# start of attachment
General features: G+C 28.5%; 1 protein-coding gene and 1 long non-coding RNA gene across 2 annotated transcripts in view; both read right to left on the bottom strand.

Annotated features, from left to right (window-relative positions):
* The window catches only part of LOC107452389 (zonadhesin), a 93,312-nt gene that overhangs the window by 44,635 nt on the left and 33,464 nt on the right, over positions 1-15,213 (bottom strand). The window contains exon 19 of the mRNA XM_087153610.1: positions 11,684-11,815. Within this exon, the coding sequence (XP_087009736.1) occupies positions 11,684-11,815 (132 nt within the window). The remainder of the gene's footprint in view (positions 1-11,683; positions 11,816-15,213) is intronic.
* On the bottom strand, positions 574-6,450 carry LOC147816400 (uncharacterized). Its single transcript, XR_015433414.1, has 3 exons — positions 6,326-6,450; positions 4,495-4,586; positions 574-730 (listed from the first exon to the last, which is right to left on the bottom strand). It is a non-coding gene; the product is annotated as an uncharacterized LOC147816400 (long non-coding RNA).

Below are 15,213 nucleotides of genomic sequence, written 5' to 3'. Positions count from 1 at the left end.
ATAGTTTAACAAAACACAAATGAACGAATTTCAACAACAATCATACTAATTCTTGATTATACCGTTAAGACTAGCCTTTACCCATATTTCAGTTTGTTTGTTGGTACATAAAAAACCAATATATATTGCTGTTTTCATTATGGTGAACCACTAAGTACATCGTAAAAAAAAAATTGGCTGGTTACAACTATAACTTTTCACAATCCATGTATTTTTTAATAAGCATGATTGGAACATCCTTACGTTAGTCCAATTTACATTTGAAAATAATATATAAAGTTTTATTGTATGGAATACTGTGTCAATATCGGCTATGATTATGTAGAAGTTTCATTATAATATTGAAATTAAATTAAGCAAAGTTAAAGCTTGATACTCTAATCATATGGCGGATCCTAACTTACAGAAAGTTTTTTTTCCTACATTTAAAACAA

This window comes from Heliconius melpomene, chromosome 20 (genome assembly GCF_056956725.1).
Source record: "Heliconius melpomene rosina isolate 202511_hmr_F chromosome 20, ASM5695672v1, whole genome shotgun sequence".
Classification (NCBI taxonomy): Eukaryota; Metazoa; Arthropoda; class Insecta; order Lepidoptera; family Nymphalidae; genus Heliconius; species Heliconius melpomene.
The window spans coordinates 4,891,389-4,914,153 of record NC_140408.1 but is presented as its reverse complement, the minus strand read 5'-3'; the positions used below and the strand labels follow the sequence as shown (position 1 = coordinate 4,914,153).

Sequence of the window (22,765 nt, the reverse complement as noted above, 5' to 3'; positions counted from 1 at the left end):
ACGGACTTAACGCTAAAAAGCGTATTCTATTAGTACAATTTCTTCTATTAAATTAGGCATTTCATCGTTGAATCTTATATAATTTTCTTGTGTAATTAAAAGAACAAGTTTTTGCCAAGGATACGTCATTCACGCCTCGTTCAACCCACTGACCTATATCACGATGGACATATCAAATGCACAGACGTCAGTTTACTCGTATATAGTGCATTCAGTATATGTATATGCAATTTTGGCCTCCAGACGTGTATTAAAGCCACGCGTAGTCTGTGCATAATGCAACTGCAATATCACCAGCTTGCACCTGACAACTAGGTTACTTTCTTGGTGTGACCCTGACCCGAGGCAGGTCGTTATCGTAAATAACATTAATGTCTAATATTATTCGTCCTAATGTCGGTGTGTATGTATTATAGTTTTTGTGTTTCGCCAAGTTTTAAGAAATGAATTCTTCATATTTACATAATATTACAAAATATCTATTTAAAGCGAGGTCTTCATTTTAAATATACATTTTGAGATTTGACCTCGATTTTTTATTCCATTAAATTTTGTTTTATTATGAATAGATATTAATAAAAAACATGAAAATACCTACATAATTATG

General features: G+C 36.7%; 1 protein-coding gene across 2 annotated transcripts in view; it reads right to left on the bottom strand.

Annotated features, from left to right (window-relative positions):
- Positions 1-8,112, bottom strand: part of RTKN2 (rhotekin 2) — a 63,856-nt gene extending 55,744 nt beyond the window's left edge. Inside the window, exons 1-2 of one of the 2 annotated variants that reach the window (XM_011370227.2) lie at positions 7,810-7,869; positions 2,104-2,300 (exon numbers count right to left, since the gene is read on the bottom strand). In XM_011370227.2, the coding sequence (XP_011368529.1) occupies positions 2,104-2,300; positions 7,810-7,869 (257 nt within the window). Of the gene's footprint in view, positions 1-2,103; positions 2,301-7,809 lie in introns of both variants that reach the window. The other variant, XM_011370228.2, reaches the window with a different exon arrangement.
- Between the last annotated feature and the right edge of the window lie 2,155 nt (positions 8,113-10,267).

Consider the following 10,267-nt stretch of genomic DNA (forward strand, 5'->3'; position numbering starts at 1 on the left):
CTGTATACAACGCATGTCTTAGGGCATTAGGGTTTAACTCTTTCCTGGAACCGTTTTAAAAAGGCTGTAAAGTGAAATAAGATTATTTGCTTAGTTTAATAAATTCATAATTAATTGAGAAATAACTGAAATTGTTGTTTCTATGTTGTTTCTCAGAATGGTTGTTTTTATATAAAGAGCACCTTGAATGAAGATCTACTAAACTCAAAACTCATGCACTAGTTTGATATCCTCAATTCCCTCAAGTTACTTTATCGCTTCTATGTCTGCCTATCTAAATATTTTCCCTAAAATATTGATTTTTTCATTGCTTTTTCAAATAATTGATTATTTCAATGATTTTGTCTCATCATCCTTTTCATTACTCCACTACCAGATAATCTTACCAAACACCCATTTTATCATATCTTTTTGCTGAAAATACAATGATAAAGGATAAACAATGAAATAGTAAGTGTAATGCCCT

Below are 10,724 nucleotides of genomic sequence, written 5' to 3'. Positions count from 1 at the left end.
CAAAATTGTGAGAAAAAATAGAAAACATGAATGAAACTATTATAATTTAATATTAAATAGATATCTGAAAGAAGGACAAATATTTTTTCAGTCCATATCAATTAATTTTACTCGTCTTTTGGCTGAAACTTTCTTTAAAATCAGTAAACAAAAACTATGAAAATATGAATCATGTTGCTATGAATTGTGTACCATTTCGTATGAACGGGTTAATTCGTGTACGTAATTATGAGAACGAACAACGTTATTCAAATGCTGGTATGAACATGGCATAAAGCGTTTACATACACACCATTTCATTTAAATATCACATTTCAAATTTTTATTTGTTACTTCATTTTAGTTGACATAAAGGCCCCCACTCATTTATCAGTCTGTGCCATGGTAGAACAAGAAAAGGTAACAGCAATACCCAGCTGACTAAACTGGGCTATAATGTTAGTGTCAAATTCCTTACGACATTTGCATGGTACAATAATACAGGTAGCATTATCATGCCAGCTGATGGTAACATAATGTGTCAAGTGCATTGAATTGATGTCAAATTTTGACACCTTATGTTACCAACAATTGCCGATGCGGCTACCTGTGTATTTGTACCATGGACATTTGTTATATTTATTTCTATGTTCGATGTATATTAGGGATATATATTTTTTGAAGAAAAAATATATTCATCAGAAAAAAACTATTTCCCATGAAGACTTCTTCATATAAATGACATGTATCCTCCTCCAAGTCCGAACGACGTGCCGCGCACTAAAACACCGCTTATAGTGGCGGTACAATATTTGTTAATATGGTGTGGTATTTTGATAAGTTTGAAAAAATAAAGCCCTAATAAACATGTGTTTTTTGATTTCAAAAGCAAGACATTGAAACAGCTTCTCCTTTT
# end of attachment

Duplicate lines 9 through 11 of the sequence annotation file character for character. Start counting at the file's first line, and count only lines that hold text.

Classification (NCBI taxonomy): Eukaryota; Metazoa; Arthropoda; class Insecta; order Lepidoptera; family Nymphalidae; genus Heliconius; species Heliconius melpomene.
The window spans coordinates 4,891,389-4,914,153 of record NC_140408.1 but is presented as its reverse complement, the minus strand read 5'-3'; the positions used below and the strand labels follow the sequence as shown (position 1 = coordinate 4,914,153).

Sequence of the window (22,765 nt, the reverse complement as noted above, 5' to 3'; positions counted from 1 at the left end):